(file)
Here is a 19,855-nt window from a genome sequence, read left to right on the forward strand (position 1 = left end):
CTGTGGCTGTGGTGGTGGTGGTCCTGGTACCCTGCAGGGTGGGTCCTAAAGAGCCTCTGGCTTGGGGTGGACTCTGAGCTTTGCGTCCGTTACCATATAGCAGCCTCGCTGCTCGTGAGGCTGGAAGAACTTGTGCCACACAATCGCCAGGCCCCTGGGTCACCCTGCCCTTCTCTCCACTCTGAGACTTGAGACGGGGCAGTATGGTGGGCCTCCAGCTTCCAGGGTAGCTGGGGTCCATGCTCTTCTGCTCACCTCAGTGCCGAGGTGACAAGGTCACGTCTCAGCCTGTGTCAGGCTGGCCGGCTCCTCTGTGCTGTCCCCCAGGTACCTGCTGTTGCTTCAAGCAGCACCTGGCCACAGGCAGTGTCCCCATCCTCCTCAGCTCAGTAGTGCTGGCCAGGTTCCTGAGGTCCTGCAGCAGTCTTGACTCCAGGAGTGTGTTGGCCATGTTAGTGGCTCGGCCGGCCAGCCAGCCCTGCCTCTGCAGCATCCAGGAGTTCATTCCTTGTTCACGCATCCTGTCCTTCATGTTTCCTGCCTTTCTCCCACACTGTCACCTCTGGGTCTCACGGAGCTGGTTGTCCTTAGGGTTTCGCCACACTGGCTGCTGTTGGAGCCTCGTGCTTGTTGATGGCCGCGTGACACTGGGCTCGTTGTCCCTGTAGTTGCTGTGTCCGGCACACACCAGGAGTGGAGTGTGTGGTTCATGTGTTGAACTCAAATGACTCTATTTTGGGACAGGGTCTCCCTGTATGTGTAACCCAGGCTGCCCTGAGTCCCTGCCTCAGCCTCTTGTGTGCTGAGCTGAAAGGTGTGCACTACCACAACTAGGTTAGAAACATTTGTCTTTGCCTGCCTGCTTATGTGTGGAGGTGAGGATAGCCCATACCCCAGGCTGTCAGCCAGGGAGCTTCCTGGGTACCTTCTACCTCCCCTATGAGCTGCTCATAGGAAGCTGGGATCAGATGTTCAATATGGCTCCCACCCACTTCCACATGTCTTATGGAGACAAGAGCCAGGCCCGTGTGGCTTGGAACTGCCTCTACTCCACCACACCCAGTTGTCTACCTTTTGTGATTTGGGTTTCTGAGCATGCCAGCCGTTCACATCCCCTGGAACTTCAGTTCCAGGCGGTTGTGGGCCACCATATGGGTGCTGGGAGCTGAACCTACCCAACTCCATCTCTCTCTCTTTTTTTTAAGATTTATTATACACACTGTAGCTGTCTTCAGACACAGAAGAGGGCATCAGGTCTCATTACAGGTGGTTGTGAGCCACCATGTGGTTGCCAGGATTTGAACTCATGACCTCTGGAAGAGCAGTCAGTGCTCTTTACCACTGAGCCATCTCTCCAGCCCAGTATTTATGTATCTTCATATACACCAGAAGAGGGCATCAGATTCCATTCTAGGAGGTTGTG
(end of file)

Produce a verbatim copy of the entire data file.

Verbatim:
Here is a 19,855-nt window from a genome sequence, read left to right on the forward strand (position 1 = left end):
CTGTGGCTGTGGTGGTGGTGGTCCTGGTACCCTGCAGGGTGGGTCCTAAAGAGCCTCTGGCTTGGGGTGGACTCTGAGCTTTGCGTCCGTTACCATATAGCAGCCTCGCTGCTCGTGAGGCTGGAAGAACTTGTGCCACACAATCGCCAGGCCCCTGGGTCACCCTGCCCTTCTCTCCACTCTGAGACTTGAGACGGGGCAGTATGGTGGGCCTCCAGCTTCCAGGGTAGCTGGGGTCCATGCTCTTCTGCTCACCTCAGTGCCGAGGTGACAAGGTCACGTCTCAGCCTGTGTCAGGCTGGCCGGCTCCTCTGTGCTGTCCCCCAGGTACCTGCTGTTGCTTCAAGCAGCACCTGGCCACAGGCAGTGTCCCCATCCTCCTCAGCTCAGTAGTGCTGGCCAGGTTCCTGAGGTCCTGCAGCAGTCTTGACTCCAGGAGTGTGTTGGCCATGTTAGTGGCTCGGCCGGCCAGCCAGCCCTGCCTCTGCAGCATCCAGGAGTTCATTCCTTGTTCACGCATCCTGTCCTTCATGTTTCCTGCCTTTCTCCCACACTGTCACCTCTGGGTCTCACGGAGCTGGTTGTCCTTAGGGTTTCGCCACACTGGCTGCTGTTGGAGCCTCGTGCTTGTTGATGGCCGCGTGACACTGGGCTCGTTGTCCCTGTAGTTGCTGTGTCCGGCACACACCAGGAGTGGAGTGTGTGGTTCATGTGTTGAACTCAAATGACTCTATTTTGGGACAGGGTCTCCCTGTATGTGTAACCCAGGCTGCCCTGAGTCCCTGCCTCAGCCTCTTGTGTGCTGAGCTGAAAGGTGTGCACTACCACAACTAGGTTAGAAACATTTGTCTTTGCCTGCCTGCTTATGTGTGGAGGTGAGGATAGCCCATACCCCAGGCTGTCAGCCAGGGAGCTTCCTGGGTACCTTCTACCTCCCCTATGAGCTGCTCATAGGAAGCTGGGATCAGATGTTCAATATGGCTCCCACCCACTTCCACATGTCTTATGGAGACAAGAGCCAGGCCCGTGTGGCTTGGAACTGCCTCTACTCCACCACACCCAGTTGTCTACCTTTTGTGATTTGGGTTTCTGAGCATGCCAGCCGTTCACATCCCCTGGAACTTCAGTTCCAGGCGGTTGTGGGCCACCATATGGGTGCTGGGAGCTGAACCTACCCAACTCCATCTCTCTCTCTTTTTTTTAAGATTTATTATACACACTGTAGCTGTCTTCAGACACAGAAGAGGGCATCAGGTCTCATTACAGGTGGTTGTGAGCCACCATGTGGTTGCCAGGATTTGAACTCATGACCTCTGGAAGAGCAGTCAGTGCTCTTTACCACTGAGCCATCTCTCCAGCCCAGTATTTATGTATCTTCATATACACCAGAAGAGGGCATCAGATTCCATTCTAGGAGGTTGTG